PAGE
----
Review of 'Midnight's Children'

Midnight's Children by Salmon Rushdie

Any book by Rushdie is going to take me some time to finish and Midnight's Children was no exception. The writing is so dense that you have to slowly read and digest it like a fine meal - To skip ahead is to risk being quickly lost at what is going on with key plot elements disseminated between the florid prose.

The story is the reminiscences of Saleem Sinai, born on the exact hour that the partitioning of India occurred - Where Pakistan was formed on August 15th, 1947 when his family is forced to flee their ancestral home in what will now be Pakistan to Bombay (Mumbai). He is at pains to show us that his unusual life was reflected in the turbulent life of his country. He actually begins his story with that of his grandparents and parents, showing their traditional lives and struggles to give him the fairly affluent life that he would eventually be born into.

During his childhood in Bombay (Mumbai) after a bit of a trauma to the head he learns of an unusual gift - being able to communicate telepathically with 1,000 other “midnight's children” born on the same day that he was. Each of these children have their own talent with those being born closer to midnight being the most powerful. They are able to exert control on others but due to squabbling amongst themselves they are unable to establish any meaningful objectives or purpose. The diminishing group of fragmented youths eventually disperse with Saleem then losing his gift.

His experience of youth is filled with the shattering of innocence from his mother's infidelity to his family's periodic banishment of Saleem when they can no longer deal with him so that he is forced to live with relatives that sympathetically dote on him. His seeming disjunct from his family is thrown into the harsh light of reality as he learns of his switching at birth which, at the very least, explains why he is so physically different than the rest of his family (particularly his large nose).

With religious intolerance spreading throughout India his family once again return to Pakistan to be thrown into a war that quickly envelopes the fledgling country. It is at this point that Saleem sees himself as someone else as he joins the army as a scout gifted with the ability to smell out trouble makers (literally, as he has a very large nose!) but has lost all sense of identity. After several years, having been assigned to group of several soldiers to go out hunting subversive elements he desserts to return once again to India to find himself once again.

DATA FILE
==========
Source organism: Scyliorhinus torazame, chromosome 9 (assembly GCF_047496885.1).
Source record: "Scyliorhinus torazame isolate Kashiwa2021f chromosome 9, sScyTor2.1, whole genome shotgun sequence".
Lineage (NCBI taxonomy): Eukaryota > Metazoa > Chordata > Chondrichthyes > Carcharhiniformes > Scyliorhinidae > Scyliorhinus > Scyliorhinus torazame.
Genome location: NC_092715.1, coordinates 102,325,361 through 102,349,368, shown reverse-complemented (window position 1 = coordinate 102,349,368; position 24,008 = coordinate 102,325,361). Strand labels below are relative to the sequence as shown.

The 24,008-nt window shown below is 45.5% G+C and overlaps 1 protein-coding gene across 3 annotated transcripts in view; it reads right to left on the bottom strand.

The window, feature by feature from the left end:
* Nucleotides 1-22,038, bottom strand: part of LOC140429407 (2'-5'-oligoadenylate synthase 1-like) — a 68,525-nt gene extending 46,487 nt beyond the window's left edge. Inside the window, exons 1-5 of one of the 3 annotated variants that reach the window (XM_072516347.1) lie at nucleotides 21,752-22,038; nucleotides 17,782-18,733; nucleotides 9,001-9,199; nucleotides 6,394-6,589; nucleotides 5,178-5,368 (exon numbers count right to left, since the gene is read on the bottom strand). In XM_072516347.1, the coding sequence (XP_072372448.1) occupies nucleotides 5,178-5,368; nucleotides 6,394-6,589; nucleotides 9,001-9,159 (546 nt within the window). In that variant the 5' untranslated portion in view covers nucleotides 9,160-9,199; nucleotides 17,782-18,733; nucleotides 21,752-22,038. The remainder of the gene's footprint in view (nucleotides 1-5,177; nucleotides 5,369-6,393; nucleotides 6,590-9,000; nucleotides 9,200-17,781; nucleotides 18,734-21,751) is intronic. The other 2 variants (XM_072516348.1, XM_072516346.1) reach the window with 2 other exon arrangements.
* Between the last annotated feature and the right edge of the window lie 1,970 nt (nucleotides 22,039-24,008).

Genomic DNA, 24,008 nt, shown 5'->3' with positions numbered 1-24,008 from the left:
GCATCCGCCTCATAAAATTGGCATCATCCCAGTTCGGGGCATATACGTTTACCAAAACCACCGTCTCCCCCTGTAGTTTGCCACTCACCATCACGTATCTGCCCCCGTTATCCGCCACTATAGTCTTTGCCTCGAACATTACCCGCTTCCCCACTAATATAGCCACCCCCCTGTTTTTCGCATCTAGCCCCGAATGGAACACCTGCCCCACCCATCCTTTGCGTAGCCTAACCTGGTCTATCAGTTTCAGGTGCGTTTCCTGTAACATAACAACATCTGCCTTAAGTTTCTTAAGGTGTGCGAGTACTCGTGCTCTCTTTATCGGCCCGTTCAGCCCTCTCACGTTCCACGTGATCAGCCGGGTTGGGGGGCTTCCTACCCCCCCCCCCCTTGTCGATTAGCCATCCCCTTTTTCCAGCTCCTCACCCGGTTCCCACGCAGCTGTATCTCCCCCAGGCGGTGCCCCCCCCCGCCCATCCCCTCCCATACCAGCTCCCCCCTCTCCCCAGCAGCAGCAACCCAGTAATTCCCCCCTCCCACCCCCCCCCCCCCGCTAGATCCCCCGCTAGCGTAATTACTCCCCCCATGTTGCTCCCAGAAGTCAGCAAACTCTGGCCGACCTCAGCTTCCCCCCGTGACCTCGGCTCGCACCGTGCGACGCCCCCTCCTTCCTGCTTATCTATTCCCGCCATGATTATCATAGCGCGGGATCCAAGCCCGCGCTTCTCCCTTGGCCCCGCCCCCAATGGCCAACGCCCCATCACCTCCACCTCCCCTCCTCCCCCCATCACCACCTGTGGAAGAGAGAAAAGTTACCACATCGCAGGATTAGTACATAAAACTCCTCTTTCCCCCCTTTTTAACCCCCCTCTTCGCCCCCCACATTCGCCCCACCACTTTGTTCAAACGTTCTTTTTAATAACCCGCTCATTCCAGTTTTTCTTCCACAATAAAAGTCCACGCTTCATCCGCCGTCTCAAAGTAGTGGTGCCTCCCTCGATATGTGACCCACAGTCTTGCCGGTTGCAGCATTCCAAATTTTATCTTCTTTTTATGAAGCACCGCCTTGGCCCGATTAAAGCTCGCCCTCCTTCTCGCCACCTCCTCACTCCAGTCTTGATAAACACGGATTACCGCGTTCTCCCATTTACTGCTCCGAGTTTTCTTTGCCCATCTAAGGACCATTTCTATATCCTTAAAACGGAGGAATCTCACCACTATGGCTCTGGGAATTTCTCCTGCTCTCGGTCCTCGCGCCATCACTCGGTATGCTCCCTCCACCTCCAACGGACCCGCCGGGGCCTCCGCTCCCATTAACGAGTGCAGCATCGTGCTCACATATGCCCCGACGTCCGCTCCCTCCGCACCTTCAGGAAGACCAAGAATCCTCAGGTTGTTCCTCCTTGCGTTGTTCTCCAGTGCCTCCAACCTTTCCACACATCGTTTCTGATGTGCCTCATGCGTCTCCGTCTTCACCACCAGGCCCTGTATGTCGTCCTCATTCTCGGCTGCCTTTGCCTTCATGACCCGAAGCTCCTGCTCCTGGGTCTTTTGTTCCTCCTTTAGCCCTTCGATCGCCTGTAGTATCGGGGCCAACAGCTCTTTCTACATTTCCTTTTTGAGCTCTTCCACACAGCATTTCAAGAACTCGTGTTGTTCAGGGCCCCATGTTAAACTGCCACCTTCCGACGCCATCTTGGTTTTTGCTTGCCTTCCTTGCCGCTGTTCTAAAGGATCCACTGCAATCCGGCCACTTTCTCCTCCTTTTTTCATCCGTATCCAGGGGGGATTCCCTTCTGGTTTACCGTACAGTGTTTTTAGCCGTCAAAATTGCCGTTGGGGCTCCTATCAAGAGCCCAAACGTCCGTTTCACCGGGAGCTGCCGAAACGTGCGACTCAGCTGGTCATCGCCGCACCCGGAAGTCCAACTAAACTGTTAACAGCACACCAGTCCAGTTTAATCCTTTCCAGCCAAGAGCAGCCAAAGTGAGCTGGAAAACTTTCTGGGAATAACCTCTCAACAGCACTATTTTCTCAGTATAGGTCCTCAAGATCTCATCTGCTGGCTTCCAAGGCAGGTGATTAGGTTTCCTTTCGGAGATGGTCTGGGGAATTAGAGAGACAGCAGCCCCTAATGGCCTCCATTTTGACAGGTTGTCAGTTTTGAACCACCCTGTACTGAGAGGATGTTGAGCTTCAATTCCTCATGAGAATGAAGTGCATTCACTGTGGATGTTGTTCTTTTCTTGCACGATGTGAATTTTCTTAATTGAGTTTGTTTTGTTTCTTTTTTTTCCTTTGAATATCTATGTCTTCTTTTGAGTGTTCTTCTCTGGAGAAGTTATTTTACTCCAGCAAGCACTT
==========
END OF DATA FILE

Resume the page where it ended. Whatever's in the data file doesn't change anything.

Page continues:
So, quite a story to follow and lord help you if you lose track as I often did. As to the enjoyment of the book, hum, it was interesting but not what I would call a page-turner. The conceit of the writer taking things down as he feels the end is near with the periodic off-screen nagging of his girlfriend (Padma) to just get on with it and dragging him back from his many digressions - This does help speed things on quite a bit but not being overly familiar with this period in India history this made my reading even slower to try to comprehend not only the story but also what was actually happening to the country. Difficult progress indeed.

Interesting but not to be undertaken lightly though perhaps that it won the “Booker of Bookers” will encourage readers to pick it up and give it a try. I am not sure I will again, at least, not with a lot of time and patience on my hands that I think this book deserves.

Rating: “A bit better than average”

Review Date: 2015-03-08

Genre: General Fiction

Publisher: Vintage Books

Publication Date: 1981

Other reviewed books by Salman Rushdie: